VTDigger: Welch Introduces Bill to Protect Mueller
As rumors swirled Friday that President Donald Trump was preparing to dismiss a top Department of Justice official, lawmakers took steps to defend the special counsel and his probe into Russian interference in the 2016 election.
Rep. Peter Welch, D-Vt., introduced a bill in the House Friday with Rep. Charlie Dent, R-Pa., that would protect special counsel Robert Mueller in the event he is fired by the president.
“You have a bipartisan, bicameral bill to protect the independence of the special counsel, and that is a clear a signal that we can send to the president that he’s got to respect the independence of the special counsel,” Welch said.
The bill sets restrictions on reasons for firing the special counsel, and requires written notice explaining the removal. If Mueller were fired, the bill would allow the dismissal to be appealed to a three-judge panel.
Welch said that he’s not optimistic about the prospects for the legislation in the House at the moment. However, he believes things are shifting.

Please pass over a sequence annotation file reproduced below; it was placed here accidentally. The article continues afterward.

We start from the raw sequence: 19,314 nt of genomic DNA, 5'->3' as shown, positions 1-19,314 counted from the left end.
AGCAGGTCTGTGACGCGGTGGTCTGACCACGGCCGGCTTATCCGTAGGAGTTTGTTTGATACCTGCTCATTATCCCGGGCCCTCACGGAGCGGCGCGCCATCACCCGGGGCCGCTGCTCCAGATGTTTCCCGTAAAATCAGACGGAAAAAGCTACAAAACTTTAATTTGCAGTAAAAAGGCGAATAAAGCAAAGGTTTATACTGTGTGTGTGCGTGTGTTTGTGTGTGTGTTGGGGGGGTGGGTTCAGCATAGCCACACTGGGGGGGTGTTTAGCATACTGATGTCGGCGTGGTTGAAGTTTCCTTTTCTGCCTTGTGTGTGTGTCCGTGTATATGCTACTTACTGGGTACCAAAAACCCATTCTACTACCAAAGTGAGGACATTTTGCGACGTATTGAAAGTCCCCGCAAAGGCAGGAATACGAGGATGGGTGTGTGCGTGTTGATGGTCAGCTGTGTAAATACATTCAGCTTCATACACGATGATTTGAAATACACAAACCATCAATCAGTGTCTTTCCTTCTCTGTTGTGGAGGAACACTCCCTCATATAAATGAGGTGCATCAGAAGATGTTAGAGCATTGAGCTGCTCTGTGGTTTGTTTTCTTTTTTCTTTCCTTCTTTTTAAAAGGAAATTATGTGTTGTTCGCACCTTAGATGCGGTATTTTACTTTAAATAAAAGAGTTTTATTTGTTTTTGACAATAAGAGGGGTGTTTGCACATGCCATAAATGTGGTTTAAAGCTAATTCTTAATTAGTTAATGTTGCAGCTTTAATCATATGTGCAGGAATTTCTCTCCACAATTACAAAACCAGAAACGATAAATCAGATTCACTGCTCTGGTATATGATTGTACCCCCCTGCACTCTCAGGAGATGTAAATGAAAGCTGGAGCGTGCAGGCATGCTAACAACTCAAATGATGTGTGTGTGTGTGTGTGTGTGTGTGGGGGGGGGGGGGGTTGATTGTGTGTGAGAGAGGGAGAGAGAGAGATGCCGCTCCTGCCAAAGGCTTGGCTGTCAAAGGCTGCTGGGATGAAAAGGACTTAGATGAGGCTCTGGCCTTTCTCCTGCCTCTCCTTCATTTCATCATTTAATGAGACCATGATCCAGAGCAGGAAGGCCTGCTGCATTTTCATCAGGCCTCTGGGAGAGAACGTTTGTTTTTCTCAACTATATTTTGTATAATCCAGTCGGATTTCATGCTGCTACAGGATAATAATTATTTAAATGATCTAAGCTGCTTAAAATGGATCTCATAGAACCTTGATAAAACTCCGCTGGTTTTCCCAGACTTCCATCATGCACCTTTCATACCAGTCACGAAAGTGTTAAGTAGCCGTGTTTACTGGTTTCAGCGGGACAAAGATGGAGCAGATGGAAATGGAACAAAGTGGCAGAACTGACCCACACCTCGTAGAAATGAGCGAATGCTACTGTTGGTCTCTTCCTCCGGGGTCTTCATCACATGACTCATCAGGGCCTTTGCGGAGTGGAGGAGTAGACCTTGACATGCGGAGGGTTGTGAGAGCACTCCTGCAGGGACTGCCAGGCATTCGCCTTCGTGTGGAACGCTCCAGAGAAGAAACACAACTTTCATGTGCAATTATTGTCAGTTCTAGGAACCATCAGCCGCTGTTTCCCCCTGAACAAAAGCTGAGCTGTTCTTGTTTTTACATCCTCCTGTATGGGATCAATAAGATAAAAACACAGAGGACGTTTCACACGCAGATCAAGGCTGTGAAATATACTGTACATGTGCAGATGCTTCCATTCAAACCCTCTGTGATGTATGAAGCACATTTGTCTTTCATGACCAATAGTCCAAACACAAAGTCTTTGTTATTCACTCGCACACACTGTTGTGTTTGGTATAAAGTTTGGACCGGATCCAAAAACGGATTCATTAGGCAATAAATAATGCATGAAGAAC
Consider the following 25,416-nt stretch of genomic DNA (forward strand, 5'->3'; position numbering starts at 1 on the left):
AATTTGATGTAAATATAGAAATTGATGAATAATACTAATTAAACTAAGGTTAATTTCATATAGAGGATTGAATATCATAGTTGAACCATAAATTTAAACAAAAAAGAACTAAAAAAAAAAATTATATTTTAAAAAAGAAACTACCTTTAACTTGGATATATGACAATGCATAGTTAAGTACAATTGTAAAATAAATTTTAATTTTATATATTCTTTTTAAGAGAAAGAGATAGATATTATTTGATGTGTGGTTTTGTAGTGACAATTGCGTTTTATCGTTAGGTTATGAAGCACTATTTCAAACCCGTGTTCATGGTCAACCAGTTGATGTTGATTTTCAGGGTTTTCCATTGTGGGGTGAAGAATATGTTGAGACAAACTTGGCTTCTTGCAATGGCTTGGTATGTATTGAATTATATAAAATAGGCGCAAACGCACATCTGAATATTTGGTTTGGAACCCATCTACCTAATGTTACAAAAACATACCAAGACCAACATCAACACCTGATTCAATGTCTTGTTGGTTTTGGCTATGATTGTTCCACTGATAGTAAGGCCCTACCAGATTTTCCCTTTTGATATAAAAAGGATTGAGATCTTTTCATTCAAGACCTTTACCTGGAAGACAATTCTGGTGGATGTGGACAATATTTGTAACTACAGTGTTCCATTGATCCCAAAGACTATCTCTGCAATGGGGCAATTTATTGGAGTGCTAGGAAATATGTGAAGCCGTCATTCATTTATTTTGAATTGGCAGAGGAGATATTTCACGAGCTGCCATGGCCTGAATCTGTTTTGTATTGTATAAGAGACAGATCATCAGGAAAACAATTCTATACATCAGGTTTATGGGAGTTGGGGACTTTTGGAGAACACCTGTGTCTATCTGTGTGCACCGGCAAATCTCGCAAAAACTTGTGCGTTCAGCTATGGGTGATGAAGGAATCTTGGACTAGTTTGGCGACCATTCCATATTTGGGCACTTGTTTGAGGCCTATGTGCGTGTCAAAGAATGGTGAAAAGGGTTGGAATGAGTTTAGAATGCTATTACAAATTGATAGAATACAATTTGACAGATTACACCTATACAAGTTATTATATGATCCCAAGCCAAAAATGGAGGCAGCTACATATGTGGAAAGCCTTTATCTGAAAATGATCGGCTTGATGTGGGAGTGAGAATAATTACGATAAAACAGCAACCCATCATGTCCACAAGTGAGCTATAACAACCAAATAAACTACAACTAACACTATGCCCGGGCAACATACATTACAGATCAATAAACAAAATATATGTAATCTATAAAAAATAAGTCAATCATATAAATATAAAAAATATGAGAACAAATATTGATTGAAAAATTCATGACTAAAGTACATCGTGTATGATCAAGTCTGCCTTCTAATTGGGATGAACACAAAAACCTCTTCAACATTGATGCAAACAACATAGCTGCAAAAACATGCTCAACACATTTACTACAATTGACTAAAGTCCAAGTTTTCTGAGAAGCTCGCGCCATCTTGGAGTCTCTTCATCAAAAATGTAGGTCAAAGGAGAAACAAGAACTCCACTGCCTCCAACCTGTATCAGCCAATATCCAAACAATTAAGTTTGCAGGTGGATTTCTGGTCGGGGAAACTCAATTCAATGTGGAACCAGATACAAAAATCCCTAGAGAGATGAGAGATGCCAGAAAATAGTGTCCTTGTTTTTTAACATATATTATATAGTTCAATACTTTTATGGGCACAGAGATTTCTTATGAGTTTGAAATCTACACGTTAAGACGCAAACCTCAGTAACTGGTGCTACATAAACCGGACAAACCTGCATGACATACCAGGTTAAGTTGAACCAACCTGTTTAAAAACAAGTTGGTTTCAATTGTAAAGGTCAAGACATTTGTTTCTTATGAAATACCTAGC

“This is a process where I’m seeing my Republican colleagues express increasing alarm at the direction the president seems to be headed,” Welch said.
The legislation mirrors a Senate bill, sponsored by Sens. Thom Tillis, R-N.C., Chris Coons, D-Del., Lindsey Graham, R-S.C., and Cory Booker, D-N.J., which is slated for review in the Judiciary Committee next week.
However, the chair of the committee, Chuck Grassley, R-Iowa, has indicated he will add an amendment to the bill — which has led to disagreement on the committee.
Sen. Patrick Leahy, D-Vt., the most senior member of the Senate Judiciary Committee, has been vocal in calling for lawmakers to defend Mueller’s investigation into Russian meddling in the 2016 election.
A spokesperson for Leahy said Friday that the senator supports the bipartisan bill to protect the special counsel in its current form.
Sen. Bernie Sanders, I-Vt., also supports the bill.
The legislation was introduced in the House Friday as rumors swirled that Trump was preparing to fire Deputy Attorney General Rod Rosenstein. Rosenstein appointed Mueller to head the probe into Russian interference in the 2016 election after Attorney General Jeff Sessions recused himself from involvement.